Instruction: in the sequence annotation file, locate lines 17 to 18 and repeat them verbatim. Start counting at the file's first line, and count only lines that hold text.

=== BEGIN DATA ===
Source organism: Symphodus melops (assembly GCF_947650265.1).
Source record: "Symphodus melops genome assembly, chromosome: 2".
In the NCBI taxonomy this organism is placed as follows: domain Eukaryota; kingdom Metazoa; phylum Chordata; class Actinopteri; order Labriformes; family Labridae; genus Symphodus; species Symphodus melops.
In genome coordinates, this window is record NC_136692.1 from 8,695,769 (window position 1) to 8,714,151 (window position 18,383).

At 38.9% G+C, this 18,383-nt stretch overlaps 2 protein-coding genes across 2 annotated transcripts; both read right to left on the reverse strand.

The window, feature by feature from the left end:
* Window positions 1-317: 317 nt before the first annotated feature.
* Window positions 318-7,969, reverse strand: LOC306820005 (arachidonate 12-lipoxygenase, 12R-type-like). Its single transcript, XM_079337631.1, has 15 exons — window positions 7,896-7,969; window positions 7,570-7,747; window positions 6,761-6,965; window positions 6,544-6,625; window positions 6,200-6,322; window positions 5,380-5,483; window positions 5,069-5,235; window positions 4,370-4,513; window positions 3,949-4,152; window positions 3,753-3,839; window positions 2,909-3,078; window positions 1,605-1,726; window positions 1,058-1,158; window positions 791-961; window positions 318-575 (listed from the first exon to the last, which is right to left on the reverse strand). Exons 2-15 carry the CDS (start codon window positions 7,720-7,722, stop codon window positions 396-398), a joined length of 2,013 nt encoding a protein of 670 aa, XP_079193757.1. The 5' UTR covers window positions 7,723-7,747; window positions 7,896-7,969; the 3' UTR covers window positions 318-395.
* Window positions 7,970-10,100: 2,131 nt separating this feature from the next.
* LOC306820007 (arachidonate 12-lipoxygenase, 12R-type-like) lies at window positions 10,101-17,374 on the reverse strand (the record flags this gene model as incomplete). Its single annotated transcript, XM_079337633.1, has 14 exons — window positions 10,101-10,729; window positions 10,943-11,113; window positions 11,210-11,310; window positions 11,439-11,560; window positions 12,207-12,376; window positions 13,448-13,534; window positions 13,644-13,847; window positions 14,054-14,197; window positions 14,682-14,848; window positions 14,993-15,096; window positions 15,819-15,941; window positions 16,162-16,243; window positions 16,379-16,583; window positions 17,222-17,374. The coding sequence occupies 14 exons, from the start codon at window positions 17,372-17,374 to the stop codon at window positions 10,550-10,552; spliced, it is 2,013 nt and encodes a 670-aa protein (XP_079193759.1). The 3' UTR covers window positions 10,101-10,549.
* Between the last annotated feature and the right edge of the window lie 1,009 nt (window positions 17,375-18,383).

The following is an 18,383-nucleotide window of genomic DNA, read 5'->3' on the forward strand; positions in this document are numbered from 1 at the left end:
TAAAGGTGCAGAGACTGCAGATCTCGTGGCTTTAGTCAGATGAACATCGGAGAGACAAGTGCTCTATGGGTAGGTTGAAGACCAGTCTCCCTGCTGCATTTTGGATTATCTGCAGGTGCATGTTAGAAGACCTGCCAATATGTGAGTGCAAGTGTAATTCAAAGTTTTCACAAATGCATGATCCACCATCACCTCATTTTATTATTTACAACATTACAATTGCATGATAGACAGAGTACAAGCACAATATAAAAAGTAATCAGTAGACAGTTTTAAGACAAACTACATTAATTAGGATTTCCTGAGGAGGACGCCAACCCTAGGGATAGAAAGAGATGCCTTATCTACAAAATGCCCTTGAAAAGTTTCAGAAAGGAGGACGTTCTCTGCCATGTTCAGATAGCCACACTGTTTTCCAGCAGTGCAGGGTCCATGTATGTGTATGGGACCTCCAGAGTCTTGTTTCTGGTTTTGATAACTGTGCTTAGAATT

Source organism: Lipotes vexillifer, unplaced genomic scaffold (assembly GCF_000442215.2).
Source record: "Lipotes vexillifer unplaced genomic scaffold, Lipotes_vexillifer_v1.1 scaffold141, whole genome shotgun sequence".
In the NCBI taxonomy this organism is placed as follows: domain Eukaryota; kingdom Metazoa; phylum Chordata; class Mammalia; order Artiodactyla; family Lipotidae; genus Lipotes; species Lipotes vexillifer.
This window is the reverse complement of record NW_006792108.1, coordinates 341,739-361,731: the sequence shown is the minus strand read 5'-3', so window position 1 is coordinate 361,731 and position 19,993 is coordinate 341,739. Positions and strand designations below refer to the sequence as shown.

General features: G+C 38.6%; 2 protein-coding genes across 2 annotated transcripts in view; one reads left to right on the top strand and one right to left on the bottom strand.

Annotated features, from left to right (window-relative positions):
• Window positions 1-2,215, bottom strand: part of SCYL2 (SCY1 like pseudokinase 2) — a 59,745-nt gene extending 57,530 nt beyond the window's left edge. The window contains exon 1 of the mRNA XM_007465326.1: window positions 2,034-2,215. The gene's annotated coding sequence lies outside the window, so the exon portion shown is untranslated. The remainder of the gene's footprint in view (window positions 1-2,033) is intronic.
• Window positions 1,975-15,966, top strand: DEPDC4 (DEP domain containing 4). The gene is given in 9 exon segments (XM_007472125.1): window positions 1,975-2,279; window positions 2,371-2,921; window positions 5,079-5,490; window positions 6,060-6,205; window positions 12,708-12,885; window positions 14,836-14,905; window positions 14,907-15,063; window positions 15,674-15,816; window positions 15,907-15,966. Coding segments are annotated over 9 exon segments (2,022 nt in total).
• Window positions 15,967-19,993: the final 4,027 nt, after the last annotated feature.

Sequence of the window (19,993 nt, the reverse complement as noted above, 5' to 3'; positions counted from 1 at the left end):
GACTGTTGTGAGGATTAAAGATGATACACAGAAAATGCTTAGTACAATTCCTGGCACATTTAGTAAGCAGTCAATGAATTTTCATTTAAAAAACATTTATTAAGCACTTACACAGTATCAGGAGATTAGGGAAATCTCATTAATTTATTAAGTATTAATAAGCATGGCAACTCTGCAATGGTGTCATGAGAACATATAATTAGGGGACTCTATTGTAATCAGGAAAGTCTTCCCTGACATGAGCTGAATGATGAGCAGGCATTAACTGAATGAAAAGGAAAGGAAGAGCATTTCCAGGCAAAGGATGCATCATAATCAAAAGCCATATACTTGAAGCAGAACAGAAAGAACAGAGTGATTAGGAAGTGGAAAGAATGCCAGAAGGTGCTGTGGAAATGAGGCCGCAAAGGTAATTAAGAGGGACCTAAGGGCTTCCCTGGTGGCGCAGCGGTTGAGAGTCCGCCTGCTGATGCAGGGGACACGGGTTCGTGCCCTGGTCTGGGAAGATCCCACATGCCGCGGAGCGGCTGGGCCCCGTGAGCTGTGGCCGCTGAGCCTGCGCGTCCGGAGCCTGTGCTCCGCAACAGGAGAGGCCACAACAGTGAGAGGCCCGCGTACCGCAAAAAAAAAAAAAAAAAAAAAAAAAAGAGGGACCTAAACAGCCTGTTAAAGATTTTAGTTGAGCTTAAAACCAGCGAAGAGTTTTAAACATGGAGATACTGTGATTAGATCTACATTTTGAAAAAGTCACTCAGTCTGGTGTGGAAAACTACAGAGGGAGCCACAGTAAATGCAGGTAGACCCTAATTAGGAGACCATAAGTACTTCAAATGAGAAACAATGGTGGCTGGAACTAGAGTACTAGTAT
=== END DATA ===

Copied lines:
This window is the reverse complement of record NW_006792108.1, coordinates 341,739-361,731: the sequence shown is the minus strand read 5'-3', so window position 1 is coordinate 361,731 and position 19,993 is coordinate 341,739. Positions and strand designations below refer to the sequence as shown.

General features: G+C 38.6%; 2 protein-coding genes across 2 annotated transcripts in view; one reads left to right on the top strand and one right to left on the bottom strand.